By Sasha Christian

sasha christian wakefest singapore

Sasha Christian successfully executing an Air Raley, her favourite and best trick, at Wakefest Singapore. She had a stand-up pass that was good enough for a second-place finish in the Open category. (Photo © Les Tan/Red Sports)

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At the recent 2013 IWWF Wakeboard World Championships held in Busan, Korea from August 28 to September 1, my goal was to have a clean stand-up pass to boost my confidence. As I had just returned from injury, placing wasn’t the most important. All I wanted out of the competition was to do my best and nail every trick I had been been practicing prior to the competition.

Since I was exposed to the competitive world in 2004, I have learnt that it is not always easy. Competitions are always tricky. I train so hard for them, putting in time, effort and money for those few minutes on the water that determines my worth. Months of blood, sweat and tears culminate in that moment where I either stick it or I don’t.

However, I fell on tricks I didn’t expect to crash on at the World Championships. During the quarter-finals, my first pass was decent. With my toned down run, I landed two inverts decently clean and was pleased.

As the boat turned around to enter the second pass, I was smiling. I opened up my second pass with an Air Raley, my favorite and best trick. I can vividly remember feeling great in the air and thinking to myself, “Well, this is good”. But that feeling didn’t last very long as I unexpectedly smacked the water head first on the landing. So much for best trick. I got back up slightly shaken by the fall. One trick later, I was back in the water after failing to land the Backroll to Revert.

During the last nine years, I’ve celebrated success and lamented failure. There have been times when I’ve performed well, and times when I haven’t. And when I didn’t perform to expectation, the loss seemed overwhelming because of the effort I felt I put in. I kept dwelling on the all the hours of training I’d put in to prepare for the competition which showed for nothing during my pass. It was tiring and I often returned from competitions doubting my abilities as a wakeboarder.

As the Last Chance Qualifiers (LCQ) were on the same day, I tried my best to stay positive. But with the image – and physical reminder – of my falls in the quarter-finals, it was difficult to do so and I just ended up just being extremely nervous. I knew what I had to do but I started to doubt every trick I had.

Before my run, I kept telling myself, “Just make it back to the starting dock”. Unfortunately, I didn’t. In fact, I was pretty far off. I fell on a Toeside Backroll on the first pass and ended my run early in the second pass due to another wipeout on the Backroll to Revert. I eventually finished 11th.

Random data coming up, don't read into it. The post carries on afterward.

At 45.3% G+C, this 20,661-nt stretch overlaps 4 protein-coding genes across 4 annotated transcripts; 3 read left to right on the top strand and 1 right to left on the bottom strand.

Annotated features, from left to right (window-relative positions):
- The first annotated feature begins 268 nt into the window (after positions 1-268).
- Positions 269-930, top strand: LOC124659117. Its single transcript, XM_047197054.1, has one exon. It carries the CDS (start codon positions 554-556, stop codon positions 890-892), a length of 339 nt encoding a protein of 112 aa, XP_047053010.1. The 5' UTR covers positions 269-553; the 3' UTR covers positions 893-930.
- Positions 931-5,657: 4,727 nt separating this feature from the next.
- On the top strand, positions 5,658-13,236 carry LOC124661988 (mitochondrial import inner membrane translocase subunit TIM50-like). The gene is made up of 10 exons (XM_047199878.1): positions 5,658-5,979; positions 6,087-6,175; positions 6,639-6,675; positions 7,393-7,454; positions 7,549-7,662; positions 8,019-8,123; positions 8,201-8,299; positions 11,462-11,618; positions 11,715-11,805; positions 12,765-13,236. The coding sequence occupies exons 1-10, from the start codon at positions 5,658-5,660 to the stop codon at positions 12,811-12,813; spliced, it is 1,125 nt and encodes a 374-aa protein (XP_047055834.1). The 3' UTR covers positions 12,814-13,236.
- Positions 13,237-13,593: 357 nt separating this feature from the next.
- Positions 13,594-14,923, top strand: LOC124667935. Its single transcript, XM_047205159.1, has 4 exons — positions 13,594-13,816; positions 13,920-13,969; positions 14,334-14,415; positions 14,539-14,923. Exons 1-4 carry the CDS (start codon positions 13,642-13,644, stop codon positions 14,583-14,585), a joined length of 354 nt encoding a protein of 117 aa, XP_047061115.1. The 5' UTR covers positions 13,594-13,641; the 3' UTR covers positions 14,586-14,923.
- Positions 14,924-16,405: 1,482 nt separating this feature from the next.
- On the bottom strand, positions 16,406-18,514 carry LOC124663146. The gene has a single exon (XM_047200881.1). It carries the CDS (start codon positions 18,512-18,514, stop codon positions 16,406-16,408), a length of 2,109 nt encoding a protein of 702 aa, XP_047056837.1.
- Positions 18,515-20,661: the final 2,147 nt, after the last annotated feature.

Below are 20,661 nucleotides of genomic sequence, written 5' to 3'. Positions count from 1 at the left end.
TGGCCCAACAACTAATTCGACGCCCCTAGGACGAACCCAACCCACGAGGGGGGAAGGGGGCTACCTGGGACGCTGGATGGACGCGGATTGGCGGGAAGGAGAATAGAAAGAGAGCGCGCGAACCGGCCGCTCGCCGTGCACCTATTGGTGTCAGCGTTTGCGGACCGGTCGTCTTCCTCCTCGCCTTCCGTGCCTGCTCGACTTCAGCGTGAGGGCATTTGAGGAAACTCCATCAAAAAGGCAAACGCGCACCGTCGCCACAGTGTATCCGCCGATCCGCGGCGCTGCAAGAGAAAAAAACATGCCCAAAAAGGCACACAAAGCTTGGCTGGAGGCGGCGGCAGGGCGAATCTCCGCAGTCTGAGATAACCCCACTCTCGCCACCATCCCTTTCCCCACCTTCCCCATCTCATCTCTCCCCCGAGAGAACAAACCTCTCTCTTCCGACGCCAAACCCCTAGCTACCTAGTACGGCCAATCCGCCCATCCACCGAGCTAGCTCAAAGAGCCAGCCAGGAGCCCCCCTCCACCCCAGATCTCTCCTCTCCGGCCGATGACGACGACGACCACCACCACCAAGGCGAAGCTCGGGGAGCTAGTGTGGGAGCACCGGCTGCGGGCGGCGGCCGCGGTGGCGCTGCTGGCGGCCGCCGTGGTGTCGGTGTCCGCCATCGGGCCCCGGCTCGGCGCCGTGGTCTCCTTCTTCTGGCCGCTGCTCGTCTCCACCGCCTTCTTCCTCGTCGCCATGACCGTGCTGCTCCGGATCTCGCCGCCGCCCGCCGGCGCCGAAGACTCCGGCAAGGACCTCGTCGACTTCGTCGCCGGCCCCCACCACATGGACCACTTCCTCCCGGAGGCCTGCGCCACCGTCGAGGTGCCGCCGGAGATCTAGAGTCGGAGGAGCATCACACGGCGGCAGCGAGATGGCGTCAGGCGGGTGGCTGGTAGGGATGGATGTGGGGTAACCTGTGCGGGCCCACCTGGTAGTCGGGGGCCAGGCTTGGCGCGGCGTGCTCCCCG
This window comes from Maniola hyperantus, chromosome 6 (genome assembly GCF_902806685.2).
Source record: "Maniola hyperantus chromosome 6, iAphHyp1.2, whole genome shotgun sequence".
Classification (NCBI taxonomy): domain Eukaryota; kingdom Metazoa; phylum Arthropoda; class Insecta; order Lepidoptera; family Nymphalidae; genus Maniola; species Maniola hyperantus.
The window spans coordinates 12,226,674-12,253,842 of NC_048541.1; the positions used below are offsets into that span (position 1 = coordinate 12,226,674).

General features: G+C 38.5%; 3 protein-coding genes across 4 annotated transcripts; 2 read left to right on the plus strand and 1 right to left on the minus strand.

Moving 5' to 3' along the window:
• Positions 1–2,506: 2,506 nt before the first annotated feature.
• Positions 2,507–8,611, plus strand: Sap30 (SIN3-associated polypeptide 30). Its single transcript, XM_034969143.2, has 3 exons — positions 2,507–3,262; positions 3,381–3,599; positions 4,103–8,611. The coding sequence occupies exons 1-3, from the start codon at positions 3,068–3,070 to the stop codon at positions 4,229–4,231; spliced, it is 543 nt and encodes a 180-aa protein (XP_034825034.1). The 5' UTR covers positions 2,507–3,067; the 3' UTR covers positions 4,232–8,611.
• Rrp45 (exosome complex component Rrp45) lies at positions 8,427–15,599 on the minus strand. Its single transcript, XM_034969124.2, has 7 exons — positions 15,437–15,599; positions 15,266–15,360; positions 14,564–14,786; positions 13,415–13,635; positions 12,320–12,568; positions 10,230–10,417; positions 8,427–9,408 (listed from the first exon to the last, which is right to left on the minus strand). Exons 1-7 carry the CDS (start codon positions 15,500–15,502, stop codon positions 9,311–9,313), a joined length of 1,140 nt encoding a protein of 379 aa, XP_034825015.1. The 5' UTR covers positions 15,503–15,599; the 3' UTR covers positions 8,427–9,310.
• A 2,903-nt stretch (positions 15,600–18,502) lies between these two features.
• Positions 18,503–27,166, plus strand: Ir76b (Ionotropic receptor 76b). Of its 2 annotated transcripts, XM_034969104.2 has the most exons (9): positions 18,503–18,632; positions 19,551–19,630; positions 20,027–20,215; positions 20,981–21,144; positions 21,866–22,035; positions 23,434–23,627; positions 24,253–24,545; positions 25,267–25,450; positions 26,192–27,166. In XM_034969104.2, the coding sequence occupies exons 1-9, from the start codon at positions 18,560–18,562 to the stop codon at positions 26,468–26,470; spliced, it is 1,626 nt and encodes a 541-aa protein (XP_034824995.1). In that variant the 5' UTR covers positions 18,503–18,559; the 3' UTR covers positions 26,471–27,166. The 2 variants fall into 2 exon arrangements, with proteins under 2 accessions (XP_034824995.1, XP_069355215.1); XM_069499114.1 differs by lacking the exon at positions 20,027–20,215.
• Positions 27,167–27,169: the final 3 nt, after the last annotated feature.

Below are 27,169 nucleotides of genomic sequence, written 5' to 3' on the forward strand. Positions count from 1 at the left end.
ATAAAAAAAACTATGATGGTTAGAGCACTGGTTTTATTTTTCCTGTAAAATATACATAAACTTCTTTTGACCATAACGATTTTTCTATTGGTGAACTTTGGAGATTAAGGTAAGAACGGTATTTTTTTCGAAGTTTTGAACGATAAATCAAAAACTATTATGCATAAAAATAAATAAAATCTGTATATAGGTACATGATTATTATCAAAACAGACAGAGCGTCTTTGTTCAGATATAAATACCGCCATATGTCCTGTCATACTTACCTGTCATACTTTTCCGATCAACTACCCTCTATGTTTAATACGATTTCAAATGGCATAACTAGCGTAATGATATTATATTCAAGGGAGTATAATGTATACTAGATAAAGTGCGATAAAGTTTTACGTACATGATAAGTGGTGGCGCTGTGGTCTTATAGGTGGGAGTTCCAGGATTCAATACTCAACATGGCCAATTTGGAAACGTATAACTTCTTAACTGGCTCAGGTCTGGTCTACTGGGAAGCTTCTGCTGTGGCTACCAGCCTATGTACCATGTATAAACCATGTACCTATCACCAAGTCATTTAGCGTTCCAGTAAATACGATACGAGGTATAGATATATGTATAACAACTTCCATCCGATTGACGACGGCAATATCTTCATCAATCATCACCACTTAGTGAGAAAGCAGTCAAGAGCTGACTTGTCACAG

It was very upsetting because I had hoped that the first competition after my injury would help me get back my confidence. Instead, it left me lower than before.

Right after that episode, I started to fear the next competition I had to attend. Wakefest Singapore was on the next weekend and I was worried about my performance and if I would fall on the same tricks as I did at the World Championships.

And that’s when I started to question it – how do I recover from a bad competition? How do I tell myself that it’s okay and that next time will be better?

The answer only came a day after when my teammate, Guy Tanaka, took an early fall in his semi-final pass which caused him a spot in the final, demolishing his initial aim of winning the category. We all felt disappointed for him because he did not lack ability. However, Guy, though reasonably upset, said: “It’s okay, there’s Wakefest.”

“What are you aiming for?” I asked him.


He didn’t flinch at the fact that he fell and missed the final at the World Championships. He didn’t let that get the best of him. In fact, he got up and focused on the next competition.

That’s when I realized – never feel defeated.

I never took into account how much bad competitions usually affected me. Thoughts like, “What’s the point! I trained so hard for this and still did badly”, or “I’ve spent all this time and money for nothing”, come in defeat. I would let the situation leave me feeling low and demoralised. I would lose confidence and belief. As a person and as a wakeboarder, self-confidence and belief is so vital and I don’t ever want anyone or anything to claim that from me.

With a new outlook thanks to a 14-year-old boy, I didn’t let myself crumble because of one competition. When I acknowledged that, the recovery part came much easier because I gained strength from knowing it wasn’t over and because I still had a chance to fight back. When I got home from Korea, my mind was refreshed and relaxed. I was mentally ready to put on my board and practice for the next event.

It’s interesting how nine years on from my first international competition, I’m still learning how to deal with the aftermath of a bad run. But the way I see it, it helps me grow as an athlete and as a person.

P.S. Guy Tanaka won the Men’s Open category in the Wakefest Singapore the following weekend, and I finally had the stand-up pass I had been practicing for and placed second in the Women’s Open category. 🙂